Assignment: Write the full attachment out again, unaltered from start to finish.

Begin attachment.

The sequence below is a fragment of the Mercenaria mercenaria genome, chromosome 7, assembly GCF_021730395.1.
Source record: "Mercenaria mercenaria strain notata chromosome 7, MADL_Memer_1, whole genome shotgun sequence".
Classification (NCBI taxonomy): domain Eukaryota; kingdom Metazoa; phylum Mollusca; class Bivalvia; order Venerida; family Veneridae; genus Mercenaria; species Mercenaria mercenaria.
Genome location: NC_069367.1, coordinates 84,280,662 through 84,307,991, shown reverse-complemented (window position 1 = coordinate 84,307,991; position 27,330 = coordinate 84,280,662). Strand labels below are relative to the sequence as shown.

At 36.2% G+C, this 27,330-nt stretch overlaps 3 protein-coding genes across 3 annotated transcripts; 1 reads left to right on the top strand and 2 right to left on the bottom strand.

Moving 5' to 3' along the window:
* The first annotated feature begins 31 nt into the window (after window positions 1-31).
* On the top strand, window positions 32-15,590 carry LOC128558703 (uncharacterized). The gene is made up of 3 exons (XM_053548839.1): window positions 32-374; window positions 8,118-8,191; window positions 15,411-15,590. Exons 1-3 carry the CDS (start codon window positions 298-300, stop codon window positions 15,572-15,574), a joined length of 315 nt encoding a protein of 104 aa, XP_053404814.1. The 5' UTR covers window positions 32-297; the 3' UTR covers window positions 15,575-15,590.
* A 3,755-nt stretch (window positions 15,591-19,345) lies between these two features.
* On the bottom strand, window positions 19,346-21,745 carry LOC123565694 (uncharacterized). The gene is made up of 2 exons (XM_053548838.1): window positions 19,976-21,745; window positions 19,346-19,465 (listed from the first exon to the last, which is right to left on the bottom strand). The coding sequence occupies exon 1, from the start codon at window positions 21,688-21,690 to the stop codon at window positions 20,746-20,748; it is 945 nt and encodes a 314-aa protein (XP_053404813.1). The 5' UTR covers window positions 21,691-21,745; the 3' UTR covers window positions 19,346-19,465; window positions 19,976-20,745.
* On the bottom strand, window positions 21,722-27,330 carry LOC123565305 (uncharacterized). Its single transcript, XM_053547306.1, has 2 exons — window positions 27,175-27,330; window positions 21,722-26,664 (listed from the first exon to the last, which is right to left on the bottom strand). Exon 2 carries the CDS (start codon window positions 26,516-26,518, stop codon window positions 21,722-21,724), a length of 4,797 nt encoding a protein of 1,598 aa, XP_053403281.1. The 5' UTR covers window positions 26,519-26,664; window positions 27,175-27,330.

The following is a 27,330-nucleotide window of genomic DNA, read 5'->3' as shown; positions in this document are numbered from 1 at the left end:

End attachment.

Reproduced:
The sequence below is a fragment of the Mercenaria mercenaria genome, chromosome 7, assembly GCF_021730395.1.
Source record: "Mercenaria mercenaria strain notata chromosome 7, MADL_Memer_1, whole genome shotgun sequence".
Classification (NCBI taxonomy): domain Eukaryota; kingdom Metazoa; phylum Mollusca; class Bivalvia; order Venerida; family Veneridae; genus Mercenaria; species Mercenaria mercenaria.
Genome location: NC_069367.1, coordinates 84,280,662 through 84,307,991, shown reverse-complemented (window position 1 = coordinate 84,307,991; position 27,330 = coordinate 84,280,662). Strand labels below are relative to the sequence as shown.

At 36.2% G+C, this 27,330-nt stretch overlaps 3 protein-coding genes across 3 annotated transcripts; 1 reads left to right on the top strand and 2 right to left on the bottom strand.

Moving 5' to 3' along the window:
* The first annotated feature begins 31 nt into the window (after window positions 1-31).
* On the top strand, window positions 32-15,590 carry LOC128558703 (uncharacterized). The gene is made up of 3 exons (XM_053548839.1): window positions 32-374; window positions 8,118-8,191; window positions 15,411-15,590. Exons 1-3 carry the CDS (start codon window positions 298-300, stop codon window positions 15,572-15,574), a joined length of 315 nt encoding a protein of 104 aa, XP_053404814.1. The 5' UTR covers window positions 32-297; the 3' UTR covers window positions 15,575-15,590.
* A 3,755-nt stretch (window positions 15,591-19,345) lies between these two features.
* On the bottom strand, window positions 19,346-21,745 carry LOC123565694 (uncharacterized). The gene is made up of 2 exons (XM_053548838.1): window positions 19,976-21,745; window positions 19,346-19,465 (listed from the first exon to the last, which is right to left on the bottom strand). The coding sequence occupies exon 1, from the start codon at window positions 21,688-21,690 to the stop codon at window positions 20,746-20,748; it is 945 nt and encodes a 314-aa protein (XP_053404813.1). The 5' UTR covers window positions 21,691-21,745; the 3' UTR covers window positions 19,346-19,465; window positions 19,976-20,745.
* On the bottom strand, window positions 21,722-27,330 carry LOC123565305 (uncharacterized). Its single transcript, XM_053547306.1, has 2 exons — window positions 27,175-27,330; window positions 21,722-26,664 (listed from the first exon to the last, which is right to left on the bottom strand). Exon 2 carries the CDS (start codon window positions 26,516-26,518, stop codon window positions 21,722-21,724), a length of 4,797 nt encoding a protein of 1,598 aa, XP_053403281.1. The 5' UTR covers window positions 26,519-26,664; window positions 27,175-27,330.

The following is a 27,330-nucleotide window of genomic DNA, read 5'->3' as shown; positions in this document are numbered from 1 at the left end: